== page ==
In September, SAIT had its first Orange Shirt Day, organized by Blair Cunningham, a new adviser at the Chinook Lodge.
The slogan for Orange Shirt Day was “Every Child Matters,” Cunningham said in an interview.
Prior to the event, Cunningham said the hope was that the event would bring awareness surrounding the survivors who suffered at residential schools in Canada.
The origins of Orange Shirt Day come from Phyllis Webstad and the shirt she wore, which was taken away when she went to residential school.
“We are encouraging everyone to wear orange,” Cunningham said.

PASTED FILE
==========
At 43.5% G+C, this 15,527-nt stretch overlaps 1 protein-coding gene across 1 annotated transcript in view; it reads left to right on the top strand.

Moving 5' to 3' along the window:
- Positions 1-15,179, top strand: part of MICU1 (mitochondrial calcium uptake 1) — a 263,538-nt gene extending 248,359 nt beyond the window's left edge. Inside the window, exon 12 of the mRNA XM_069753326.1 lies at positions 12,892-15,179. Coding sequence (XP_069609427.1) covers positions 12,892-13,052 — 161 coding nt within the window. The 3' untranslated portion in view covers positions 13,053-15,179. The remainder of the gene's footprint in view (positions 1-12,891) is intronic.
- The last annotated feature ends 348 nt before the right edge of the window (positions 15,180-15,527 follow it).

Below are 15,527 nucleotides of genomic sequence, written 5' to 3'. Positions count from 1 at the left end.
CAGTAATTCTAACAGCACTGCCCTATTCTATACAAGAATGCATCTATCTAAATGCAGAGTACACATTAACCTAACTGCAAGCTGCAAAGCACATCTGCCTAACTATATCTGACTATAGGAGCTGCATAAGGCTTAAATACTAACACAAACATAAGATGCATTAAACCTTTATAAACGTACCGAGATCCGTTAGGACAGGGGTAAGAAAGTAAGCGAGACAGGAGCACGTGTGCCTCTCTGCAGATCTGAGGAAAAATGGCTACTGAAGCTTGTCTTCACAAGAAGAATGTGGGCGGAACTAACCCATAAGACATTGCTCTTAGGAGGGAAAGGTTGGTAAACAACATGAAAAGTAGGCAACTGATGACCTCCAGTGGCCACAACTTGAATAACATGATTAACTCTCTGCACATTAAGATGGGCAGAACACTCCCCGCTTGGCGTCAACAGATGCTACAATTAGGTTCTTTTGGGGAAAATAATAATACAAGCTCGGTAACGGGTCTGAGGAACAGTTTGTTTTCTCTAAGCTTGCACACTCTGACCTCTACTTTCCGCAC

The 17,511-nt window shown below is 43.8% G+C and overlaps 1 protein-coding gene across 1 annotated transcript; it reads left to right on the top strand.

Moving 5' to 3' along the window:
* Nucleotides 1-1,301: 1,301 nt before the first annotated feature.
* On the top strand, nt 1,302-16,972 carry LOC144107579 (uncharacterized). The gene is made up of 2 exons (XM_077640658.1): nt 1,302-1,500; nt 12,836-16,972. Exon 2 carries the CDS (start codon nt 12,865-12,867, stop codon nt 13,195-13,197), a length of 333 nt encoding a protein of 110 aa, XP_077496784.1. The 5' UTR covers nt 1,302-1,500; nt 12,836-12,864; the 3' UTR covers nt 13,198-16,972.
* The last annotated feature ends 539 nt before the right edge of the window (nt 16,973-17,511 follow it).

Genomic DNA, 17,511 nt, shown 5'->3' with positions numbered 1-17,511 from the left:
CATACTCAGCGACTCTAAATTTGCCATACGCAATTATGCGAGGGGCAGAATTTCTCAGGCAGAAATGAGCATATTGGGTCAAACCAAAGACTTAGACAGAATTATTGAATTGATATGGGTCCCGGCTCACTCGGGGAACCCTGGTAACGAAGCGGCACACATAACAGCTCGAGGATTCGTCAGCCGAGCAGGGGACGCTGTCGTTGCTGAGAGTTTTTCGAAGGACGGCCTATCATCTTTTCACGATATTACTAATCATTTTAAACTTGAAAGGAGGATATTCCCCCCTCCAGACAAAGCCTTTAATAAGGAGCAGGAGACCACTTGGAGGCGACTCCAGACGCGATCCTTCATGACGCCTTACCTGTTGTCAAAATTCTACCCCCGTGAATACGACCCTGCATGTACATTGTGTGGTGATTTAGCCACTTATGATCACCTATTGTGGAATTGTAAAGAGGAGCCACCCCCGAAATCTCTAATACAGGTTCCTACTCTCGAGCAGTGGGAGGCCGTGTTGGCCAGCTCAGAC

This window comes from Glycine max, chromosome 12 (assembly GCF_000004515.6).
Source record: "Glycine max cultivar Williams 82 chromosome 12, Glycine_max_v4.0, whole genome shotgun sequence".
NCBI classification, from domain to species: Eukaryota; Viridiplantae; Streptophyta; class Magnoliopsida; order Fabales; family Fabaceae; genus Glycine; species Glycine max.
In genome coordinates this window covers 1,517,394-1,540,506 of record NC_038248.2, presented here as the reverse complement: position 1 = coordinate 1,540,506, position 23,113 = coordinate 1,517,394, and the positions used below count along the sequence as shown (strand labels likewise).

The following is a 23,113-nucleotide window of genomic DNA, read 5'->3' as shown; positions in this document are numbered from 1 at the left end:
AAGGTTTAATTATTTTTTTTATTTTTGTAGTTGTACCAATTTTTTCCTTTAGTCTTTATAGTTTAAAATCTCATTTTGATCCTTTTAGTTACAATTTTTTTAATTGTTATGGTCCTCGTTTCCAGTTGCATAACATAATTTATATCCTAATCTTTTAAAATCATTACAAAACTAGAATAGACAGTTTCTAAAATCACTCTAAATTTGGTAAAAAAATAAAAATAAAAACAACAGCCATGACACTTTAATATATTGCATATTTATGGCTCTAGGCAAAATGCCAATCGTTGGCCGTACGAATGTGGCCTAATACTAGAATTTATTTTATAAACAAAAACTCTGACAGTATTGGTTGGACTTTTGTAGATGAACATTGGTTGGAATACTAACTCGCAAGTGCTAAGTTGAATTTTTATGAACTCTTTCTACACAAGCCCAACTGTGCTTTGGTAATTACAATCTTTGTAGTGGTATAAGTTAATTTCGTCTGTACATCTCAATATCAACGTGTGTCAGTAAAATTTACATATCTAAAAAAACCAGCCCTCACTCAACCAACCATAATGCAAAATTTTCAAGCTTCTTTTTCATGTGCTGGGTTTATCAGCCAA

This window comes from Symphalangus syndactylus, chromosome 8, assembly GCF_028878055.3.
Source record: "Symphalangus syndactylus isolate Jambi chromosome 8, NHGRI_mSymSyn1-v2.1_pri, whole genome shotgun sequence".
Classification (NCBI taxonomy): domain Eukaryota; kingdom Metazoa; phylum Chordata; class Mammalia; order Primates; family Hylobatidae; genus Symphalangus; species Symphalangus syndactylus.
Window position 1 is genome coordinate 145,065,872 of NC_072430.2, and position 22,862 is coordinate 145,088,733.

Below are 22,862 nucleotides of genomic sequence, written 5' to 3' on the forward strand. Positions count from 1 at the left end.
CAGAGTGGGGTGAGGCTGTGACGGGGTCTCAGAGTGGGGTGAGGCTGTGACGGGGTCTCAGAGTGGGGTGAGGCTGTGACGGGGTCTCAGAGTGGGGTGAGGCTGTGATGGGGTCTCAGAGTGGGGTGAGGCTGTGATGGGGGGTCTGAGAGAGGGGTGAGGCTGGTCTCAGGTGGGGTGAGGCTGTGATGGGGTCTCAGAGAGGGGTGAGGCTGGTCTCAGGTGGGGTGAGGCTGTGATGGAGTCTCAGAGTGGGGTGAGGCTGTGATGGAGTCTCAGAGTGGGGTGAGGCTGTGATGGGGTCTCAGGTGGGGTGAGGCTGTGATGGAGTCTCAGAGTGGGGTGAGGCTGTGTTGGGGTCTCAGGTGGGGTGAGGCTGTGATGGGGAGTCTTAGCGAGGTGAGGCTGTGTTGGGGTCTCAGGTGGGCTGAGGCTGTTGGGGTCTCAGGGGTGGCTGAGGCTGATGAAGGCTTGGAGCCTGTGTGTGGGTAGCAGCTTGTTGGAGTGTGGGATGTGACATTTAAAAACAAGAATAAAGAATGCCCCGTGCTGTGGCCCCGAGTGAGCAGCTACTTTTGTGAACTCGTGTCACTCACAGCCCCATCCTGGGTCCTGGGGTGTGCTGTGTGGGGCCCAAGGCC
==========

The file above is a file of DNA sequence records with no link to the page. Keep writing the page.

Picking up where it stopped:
Cunningham used to work at Bow Valley College where he helped hold the event for three years.
He hopes that SAIT will also be receptive to holding it each year, as well.
“It’s an initiative I’m pushing forward at SAIT this year,” Cunningham said.
The day was to include a panel of people who attended residential schools.
The panel featured Florence Kelly, an elder from Ontario, who was to speak of her own time in a residential school.
It has affected several generations because of the trauma. – Blair Cunningham
Afterward, a prayer and a candlelight vigil were planned.
When asked whom the vigil is for, Cunningham said “the survivors and the children that did not make it out of those schools.
“It has affected several generations because of the trauma,” he said.
Cunningham hopes that next year the Orange Shirt Day will happen again as this is a great way to spread awareness of the legacy of residential schools and their effect on indigenous people.